Jamie Foreman - growing up on the run
ACTOR Jamie Foreman may have spent more of his childhood in east London if his gangster dad Freddie hadn t always been on his toes , writes MATT TROLLOPE. In the 1960s there were family houses in both Cable Street, off Whitechapel Road, and Victoria Park
ACTOR Jamie Foreman may have spent more of his childhood in east London if his gangster dad Freddie hadn't "always been on his toes", writes MATT TROLLOPE.
In the 1960s there were family houses in both Cable Street, off Whitechapel Road, and Victoria Park Road in Hackney, but the Foremans never hung around one place for long.
I caught up with Jamie recently and he told me: "We moved about the East End loads when I was a kid and then settled in Kennington, south London, when I was six."
The full details of his colourful childhood, much of which his father spent in prison in Leicester, can be found in Jamie's autobiography, aptly titled On The Run, a signed copy of which we are giving away.
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We hear how Jamie was brought up to be a "straight-goer" and packed off to boarding school to shield him from any trouble.
His love for his father is unreserved and unashamed, and Jamie is quick to explain in the book that "Dad was simply the best dad he could be. As a child, I felt such warmth and love that, when my parents told me I had a place at boarding school, I trusted that it was the right move. And, as always, my trust in them wasn't misplaced."
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In 1969 when Jamie was 11, Foreman Snr was convicted of disposing of the body of Jack "The Hat" McVitie, one of the murders which saw The Kray twins jailed for life. He was sentenced to 10 years and Jamie says his life "was turned upside down".
"Visiting him in prison and leaving him behind each time was heartbreaking, just awful. I felt disloyal and helpless."
Somehow, though, Jamie managed to find a focus and during one prison visit revealed to his dad that he wanted to go to acting school.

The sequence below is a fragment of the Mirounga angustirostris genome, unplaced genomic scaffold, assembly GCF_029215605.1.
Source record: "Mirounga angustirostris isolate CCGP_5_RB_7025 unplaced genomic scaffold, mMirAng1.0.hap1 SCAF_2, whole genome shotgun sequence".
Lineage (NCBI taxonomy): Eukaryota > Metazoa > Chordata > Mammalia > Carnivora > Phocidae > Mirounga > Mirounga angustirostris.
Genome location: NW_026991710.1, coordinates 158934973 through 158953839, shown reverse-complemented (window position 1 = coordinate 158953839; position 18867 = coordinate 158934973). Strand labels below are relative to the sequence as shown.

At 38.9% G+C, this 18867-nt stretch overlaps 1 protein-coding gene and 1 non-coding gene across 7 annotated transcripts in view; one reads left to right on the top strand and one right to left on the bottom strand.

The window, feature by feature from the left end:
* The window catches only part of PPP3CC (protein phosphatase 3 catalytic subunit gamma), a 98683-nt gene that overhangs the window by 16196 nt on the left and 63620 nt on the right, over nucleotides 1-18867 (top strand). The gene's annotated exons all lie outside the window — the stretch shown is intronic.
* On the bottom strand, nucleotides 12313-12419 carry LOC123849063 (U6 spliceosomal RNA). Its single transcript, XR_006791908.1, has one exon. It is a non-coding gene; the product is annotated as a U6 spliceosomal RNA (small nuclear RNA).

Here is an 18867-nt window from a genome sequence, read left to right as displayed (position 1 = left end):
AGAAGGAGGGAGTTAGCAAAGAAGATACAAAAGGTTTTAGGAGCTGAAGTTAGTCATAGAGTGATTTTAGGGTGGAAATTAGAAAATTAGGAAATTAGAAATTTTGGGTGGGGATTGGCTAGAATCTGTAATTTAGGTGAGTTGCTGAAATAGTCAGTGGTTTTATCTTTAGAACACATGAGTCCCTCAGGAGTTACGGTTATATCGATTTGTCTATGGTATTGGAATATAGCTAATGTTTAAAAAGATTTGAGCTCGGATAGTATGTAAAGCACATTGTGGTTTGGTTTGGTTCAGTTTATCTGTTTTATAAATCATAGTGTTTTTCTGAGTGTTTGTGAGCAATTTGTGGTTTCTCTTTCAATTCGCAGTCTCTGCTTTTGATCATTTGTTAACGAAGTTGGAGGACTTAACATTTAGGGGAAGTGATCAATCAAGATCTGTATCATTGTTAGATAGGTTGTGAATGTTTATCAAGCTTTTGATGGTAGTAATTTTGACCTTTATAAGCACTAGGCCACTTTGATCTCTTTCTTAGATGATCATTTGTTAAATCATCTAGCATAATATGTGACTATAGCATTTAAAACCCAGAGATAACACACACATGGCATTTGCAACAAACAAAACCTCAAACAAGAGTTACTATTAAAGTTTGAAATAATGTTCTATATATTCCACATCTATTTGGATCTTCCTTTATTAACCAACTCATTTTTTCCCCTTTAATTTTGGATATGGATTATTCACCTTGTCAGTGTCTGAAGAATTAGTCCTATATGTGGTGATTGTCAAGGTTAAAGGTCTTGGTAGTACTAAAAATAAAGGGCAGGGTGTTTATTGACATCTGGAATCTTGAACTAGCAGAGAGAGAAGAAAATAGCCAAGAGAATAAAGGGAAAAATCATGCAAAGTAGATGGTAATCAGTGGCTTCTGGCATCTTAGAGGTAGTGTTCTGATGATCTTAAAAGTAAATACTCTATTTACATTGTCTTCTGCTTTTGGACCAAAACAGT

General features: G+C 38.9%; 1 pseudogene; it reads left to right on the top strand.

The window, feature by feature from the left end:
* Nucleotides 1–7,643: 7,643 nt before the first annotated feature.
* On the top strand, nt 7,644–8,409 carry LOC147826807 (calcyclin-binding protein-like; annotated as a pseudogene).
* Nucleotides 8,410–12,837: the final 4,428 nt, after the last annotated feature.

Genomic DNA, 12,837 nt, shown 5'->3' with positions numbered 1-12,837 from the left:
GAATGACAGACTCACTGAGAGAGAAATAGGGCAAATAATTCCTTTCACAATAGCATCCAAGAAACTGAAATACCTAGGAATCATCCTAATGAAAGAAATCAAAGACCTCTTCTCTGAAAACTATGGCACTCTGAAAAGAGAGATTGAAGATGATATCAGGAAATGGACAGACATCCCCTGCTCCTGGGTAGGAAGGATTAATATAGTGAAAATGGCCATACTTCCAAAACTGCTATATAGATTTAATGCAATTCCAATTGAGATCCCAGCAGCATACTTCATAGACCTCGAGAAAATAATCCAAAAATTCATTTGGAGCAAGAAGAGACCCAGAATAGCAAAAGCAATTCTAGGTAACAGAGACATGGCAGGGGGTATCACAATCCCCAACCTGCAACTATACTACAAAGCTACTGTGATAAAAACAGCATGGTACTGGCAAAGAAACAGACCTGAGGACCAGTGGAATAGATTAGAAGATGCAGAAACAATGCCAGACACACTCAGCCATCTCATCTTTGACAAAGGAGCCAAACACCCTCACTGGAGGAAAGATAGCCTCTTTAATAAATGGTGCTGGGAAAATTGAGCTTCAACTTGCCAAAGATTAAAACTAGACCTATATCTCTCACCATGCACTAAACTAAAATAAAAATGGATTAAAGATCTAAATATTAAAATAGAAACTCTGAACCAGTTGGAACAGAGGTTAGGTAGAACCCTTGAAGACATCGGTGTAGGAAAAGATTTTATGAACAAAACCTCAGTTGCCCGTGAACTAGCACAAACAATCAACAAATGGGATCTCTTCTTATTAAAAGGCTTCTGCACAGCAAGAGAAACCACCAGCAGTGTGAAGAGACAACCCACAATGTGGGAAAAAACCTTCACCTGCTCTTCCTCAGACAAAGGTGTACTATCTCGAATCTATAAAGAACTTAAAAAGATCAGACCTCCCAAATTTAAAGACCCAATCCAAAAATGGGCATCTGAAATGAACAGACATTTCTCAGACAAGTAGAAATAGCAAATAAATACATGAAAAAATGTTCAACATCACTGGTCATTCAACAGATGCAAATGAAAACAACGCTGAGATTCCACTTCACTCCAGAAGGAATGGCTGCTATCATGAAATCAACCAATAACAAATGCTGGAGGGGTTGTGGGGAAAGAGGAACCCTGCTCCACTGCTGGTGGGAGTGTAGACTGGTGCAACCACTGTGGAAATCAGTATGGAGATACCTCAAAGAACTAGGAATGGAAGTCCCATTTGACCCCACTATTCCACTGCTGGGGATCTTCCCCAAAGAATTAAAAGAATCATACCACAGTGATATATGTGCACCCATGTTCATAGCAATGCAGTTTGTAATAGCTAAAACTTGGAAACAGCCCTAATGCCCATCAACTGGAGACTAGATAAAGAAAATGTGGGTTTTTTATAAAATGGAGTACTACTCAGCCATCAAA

In the book, Jamie explains: "There was a pause, dad looked down and licked his lips, and for a second I wondered what he was thinking.
"'Now this is what you do,' said dad looking at mum. 'Go to Ronnie Knight and get a message to Barbara. Tell Ronnie what Jamie wants to do and see if there's anything she can do for him'."
Barbara was then Carry On belle Barbara Windsor and although it's not fair to say the rest is history, 15-year-old Jamie was definitely on his way.
"It felt like Barbara had done so much to set me on the right path. But she told me: 'If you want it bad enough, you've got to go out and get it. There's no substitute for hard work, self-belief'."
Jamie secured a place at London's famous Italia Conti stage school when he was 15, and theatre and TV roles soon followed, most notably Our Show, the ITV Saturday morning show, which replaced Tiswas between 1976 - 1978, and which an 18-year-old Jamie starred with a nine-year-old Susan Tully (EastEnders' Michelle Fowler).
And he hasn't stopped working since. Best known for his film roles alongside Ray Winstone in Nil By Mouth, and Daniel Craig in Layer Cake (as Duke), and in Roman Polanski's Oliver Twist (as Bill Sikes), he also appeared in Elizabeth Gangster No 1, Sleepy Hollow and The Football Factory.
He's just finished filming a thriller being filmed at Three Mills Studios in Bow and is shooting a film, Iron Clad, about the defence of Rochester Castle.
These days, home is Beckenham in Kent, and Jamie jokes: "It's where us south Londoners aspire to ending up, like you east Londoners all want to end up in Chigwell."
And it's where he's plotting his finest piece, the film about dad Freddie, which he will direct. "We'll be filming all over south and east London and I can't wait", he adds.
We've got a signed copy of Jamie's new book to give away. To be in with a chance of winning, send your name and address to Jamie Foreman Competition, c/o Lindsay Jones, Media House, 539 High Road, Ilford IG1 1UD. Closing date, 9am, November 12.